“The Garfield Movie” Director Mark Dindal on Taking a Famously Lazy Indoor Cat Way Outdoors

Garfield, the lasagna-eating original grumpy cat, has been painted with a fresh coat of animated fur and given a new voice in actor Chris Pratt for director Mark Dindal’s The Garfield Movie, a hilarious roller-coaster romp that’s going to bring out the kid in you, nostalgia aside. Garfield purred into theaters on May 24.

Published as a comic strip in 1978, the beloved feline has made its way onto television series, specials, movies, books, video games, and countless toys and memorabilia. After 45+ years of storytelling, you’d think there’s nothing new to share, but you would be wrong. The Garfield Movie uncovers a side of the pudgy orange cat that we have never seen before—his father. I asked Dindal over a video call how something so obvious had never been touched on before.

Odie, Vic (Samuel L. Jackson) and Garfield (Chris Pratt) in GARFIELD. Courtesy Sony Pictures.

“When you have so many years of material, it’s like what hasn’t been done. His mother was referenced in one of the specials, but not his dad. This is the first time we see his father in anything, and it gave us an opportunity to come up with something unique,” Dindal tells The Credits. “Producer John Cohen has been shepherding the project for quite some time, and the idea of Garfield’s father came from his conversations with Jim Davis. It was part of the script when I got it in 2018.”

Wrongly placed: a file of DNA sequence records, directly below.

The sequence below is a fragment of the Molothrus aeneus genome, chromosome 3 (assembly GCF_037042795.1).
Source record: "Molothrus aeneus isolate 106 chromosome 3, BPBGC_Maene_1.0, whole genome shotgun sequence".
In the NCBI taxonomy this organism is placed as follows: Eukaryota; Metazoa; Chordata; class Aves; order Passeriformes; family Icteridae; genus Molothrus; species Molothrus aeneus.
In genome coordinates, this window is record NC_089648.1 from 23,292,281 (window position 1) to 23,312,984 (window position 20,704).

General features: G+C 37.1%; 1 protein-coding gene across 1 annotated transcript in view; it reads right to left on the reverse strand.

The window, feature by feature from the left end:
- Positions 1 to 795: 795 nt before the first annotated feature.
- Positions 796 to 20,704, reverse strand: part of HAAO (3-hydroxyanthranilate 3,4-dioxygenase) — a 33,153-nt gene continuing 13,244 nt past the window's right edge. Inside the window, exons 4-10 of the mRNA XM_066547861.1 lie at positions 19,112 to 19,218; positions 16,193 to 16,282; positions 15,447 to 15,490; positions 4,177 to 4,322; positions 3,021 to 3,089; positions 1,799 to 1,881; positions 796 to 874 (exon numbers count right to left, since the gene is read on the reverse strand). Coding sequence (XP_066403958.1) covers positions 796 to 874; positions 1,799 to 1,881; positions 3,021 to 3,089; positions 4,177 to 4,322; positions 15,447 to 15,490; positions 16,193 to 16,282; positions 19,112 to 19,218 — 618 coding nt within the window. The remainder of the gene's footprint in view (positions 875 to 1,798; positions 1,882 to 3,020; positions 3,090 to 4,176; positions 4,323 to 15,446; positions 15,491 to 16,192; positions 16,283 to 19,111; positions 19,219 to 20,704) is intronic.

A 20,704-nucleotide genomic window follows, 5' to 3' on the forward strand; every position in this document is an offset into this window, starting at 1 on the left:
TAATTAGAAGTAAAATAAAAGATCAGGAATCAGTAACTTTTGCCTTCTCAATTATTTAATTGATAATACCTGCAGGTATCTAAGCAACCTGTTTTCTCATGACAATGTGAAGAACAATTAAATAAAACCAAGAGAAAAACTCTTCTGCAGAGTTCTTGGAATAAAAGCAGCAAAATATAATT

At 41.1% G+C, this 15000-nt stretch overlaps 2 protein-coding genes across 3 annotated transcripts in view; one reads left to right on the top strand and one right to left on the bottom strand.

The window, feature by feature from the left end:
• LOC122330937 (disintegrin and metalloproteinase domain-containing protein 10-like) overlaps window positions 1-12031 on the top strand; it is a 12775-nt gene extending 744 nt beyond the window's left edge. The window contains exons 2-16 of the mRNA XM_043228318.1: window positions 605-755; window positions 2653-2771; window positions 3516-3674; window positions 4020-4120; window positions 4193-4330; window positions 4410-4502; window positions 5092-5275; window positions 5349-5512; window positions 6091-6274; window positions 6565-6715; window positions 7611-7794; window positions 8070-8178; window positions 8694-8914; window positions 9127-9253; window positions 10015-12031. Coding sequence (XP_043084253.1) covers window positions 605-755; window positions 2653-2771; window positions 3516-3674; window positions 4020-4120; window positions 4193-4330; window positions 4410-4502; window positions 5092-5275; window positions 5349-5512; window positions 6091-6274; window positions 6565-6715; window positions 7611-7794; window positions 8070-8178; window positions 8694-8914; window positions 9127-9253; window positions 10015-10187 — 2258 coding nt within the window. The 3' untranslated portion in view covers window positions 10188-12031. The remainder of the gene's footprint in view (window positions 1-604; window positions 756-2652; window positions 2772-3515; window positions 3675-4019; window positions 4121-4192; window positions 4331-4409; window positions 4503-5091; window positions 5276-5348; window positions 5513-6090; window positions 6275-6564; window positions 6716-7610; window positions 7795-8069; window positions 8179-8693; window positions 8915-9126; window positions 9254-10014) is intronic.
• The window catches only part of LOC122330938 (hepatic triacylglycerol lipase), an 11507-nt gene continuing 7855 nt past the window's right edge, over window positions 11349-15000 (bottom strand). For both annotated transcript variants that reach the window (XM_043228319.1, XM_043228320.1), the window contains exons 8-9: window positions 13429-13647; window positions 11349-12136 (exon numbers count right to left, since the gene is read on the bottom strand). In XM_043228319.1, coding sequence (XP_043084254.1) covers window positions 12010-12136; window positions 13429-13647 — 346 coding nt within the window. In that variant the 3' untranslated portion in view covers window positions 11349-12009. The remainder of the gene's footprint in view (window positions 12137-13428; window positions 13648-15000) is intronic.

The fully animated feature has been in the works since 2016, when Alcon Entertainment bought the motion picture rights from Garfield creator Jim Davis, who hails from Muncie, Indiana. Dindal was tapped to direct two years later after a nearly twenty-year hiatus from the business—his last feature was Disney’s first fully computer-animated film, Chicken Little (2005). Before that was the low-key Disney cult classic Emperor’s New Groove (2000), which spawned from the shipwrecked development of Kingdom of the Sun.

Vic (Samuel L. Jackson) and Garfield (Chris Pratt) in GARFIELD. Courtesy Sony Pictures.

During that time, Dindal worked with producer Randy Fullmer, who retired from Hollywood in 2006 to start a guitar company. He recently passed away in 2023 at the age of 73. When asked if Dindal was able to share any of the Garfield projects with Fullmer, the director graciously replied, “A little bit, but when you’re working on a movie, you can’t share too many of the details.” Adding, “What Fullmer did for me, and I think it’s important for any artist, as a producer, he shielded us from a lot that comes from making a movie. There are a lot of moving parts and concerns and money being spent. He knew me so well that there were certain things he could share with me so that I was aware of them and could make creative choices appropriately. Then, there were certain things he would take care of so I could focus on the story.  He was a real crusader for protecting the creative process. Craig Sost was our producer on the daily production of The Garfield Movie and he has the same quality. I have been blessed twice now with producers like that.”

The story Dindal focused on for this project reunites Garfield with his long-lost father, Vic (voiced by Samuel L. Jackson), in an outrageous milk heist that brings along lovable pup Odie (voiced by Harvey Guillén) and several more surprises. There’s plenty that will make you laugh, too, as Pratt delivers some quotable one-liners, and the physical comedy doesn’t disappoint. But what resonates are the character arcs and emotional stakes. For instance, the origin story of Garfield meeting Jon Arbuckle (voiced by Nicholas Hoult).